To Get What You Want in a Negotiation, Be Deferential
Showing dominance in a negotiation seems like a sure-fire way to win, but a new study challenges that notion.
One might think that when negotiating, taking a dominant stance will result in our “winning” the negotiation. However, a new study done by the University of Southern California, led by Scott Wiltermuth, challenges that idea with a bolder and seemingly counterintuitive discovery: Sometimes it’s better to act deferential. “Dominance Complementary,” wherein one person in an interaction behaves more deferentially and one more dominantly, actually leads to greater success.
Acting deferentially doesn’t mean acting classically “submissive,” in the sense of ignoring your own wishes/desires/opinions, but rather behaving in a way that makes the dominant person feel competent, respected, and unthreatened. One can do this by asking questions and creating a conversational tone. When the dominant person feels that their ego is not under attack or being questioned, it opens up the table for dialogue.
Harvard Law School's Dan Shapiro says emotions make negotiations successful, not facts and figures.
Upvote/downvote each of the videos below!
As you vote, keep in mind that we are looking for a winner with the most engaging social venture pitch - an idea you would want to invest in.
Here are 7 often-overlooked World Heritage Sites, each with its own history.
- UNESCO World Heritage Sites are locations of high value to humanity, either for their cultural, historical, or natural significance.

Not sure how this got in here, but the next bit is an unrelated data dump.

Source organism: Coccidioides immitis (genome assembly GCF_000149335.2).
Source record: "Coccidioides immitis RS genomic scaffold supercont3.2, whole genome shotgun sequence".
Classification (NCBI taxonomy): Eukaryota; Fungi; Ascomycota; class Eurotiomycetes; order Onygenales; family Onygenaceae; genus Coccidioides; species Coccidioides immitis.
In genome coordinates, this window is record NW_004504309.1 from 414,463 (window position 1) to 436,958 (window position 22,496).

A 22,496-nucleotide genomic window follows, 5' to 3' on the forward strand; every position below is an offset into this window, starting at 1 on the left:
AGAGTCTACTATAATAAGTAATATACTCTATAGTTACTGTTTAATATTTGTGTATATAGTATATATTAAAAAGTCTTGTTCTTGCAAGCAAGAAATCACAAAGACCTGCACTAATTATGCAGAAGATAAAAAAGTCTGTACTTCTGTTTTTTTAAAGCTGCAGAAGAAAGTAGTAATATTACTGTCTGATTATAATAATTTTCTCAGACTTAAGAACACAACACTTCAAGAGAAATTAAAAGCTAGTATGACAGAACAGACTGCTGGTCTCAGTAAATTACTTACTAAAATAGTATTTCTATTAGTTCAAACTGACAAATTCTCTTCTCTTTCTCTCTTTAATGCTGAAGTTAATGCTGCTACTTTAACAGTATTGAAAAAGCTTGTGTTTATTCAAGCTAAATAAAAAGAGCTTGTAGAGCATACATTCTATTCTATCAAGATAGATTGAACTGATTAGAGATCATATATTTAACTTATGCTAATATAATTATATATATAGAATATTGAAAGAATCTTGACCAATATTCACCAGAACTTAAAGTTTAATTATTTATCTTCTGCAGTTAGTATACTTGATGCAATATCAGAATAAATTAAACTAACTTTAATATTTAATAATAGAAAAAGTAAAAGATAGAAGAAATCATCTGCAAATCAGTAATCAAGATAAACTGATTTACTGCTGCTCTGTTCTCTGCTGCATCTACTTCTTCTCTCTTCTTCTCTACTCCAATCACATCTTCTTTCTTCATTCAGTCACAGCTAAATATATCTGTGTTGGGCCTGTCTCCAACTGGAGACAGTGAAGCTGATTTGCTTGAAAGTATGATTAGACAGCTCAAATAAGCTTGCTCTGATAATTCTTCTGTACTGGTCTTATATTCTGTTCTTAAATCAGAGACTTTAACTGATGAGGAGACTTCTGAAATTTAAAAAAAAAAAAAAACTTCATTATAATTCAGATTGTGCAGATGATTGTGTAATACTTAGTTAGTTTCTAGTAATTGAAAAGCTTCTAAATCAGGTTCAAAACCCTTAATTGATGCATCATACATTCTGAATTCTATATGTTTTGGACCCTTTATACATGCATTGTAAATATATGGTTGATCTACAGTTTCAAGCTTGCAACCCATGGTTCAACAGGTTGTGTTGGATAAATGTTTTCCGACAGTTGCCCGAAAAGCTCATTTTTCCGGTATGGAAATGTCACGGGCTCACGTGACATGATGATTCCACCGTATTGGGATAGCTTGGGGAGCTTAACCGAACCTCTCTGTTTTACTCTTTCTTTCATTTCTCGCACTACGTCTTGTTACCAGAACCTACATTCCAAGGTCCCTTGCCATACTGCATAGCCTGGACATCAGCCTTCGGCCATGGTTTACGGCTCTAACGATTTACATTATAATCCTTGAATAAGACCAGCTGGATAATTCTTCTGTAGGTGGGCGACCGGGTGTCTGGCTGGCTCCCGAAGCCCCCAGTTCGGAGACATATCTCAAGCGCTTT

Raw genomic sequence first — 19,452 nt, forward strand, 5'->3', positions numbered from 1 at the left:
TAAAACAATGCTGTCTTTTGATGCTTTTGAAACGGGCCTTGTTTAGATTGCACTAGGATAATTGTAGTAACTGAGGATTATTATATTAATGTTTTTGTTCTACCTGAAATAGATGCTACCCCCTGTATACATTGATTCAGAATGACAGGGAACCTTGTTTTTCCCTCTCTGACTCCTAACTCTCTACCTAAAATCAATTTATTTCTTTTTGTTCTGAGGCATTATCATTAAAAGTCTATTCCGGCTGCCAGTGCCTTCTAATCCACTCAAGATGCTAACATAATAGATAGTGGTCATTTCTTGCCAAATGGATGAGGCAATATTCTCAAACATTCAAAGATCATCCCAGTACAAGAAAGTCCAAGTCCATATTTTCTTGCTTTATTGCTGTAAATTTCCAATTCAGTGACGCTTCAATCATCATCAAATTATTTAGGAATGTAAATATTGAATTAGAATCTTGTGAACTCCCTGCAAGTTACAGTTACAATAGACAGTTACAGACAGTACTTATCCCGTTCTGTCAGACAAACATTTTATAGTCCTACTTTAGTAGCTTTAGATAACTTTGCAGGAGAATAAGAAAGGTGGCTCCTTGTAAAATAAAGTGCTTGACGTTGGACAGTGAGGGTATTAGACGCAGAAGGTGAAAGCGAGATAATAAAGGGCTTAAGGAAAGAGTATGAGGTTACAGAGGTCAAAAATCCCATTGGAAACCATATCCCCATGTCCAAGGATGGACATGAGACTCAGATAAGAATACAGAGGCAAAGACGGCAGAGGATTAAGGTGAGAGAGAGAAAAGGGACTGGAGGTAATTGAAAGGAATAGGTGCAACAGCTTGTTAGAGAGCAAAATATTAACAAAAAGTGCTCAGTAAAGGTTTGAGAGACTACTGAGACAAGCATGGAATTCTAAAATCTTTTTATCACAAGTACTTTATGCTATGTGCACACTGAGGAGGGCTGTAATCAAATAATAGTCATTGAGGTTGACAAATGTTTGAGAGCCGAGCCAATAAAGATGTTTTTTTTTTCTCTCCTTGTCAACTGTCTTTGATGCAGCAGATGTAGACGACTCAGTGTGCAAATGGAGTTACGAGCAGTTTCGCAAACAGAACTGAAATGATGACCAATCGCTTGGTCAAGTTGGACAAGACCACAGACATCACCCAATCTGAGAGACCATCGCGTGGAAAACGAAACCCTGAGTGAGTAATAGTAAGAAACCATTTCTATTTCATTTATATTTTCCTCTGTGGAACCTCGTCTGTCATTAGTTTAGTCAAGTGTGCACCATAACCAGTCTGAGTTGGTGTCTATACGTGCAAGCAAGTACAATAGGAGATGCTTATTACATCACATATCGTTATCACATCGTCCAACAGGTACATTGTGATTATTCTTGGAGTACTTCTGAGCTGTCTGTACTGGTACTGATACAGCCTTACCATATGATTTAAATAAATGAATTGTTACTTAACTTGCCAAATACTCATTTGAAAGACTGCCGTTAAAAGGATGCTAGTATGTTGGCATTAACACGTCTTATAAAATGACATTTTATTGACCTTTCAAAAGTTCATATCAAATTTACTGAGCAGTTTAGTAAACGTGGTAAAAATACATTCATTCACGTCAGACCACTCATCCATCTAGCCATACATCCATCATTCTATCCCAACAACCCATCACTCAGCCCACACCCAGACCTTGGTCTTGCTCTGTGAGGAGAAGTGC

- Some are even designated as World Heritage Sites because humans don't go there at all, while others have felt the effects of too much human influence.
- These 7 UNESCO World Heritage Sites each represent an overlooked or at-risk facet of humanity's collective cultural heritage.
An innovation may lead to lifelike evolving machines.
- Scientists at Cornell University devise a material with 3 key traits of life.
- The goal for the researchers is not to create life but lifelike machines.
- The researchers were able to program metabolism into the material's DNA.
A new method promises to capture an elusive dark world particle.
- Scientists working on the Large Hadron Collider (LHC) devised a method for trapping dark matter particles.
- Dark matter is estimated to take up 26.8% of all matter in the Universe.
- The researchers will be able to try their approach in 2021, when the LHC goes back online.
SMARTER FASTER trademarks owned by The Big Think, Inc. All rights reserved.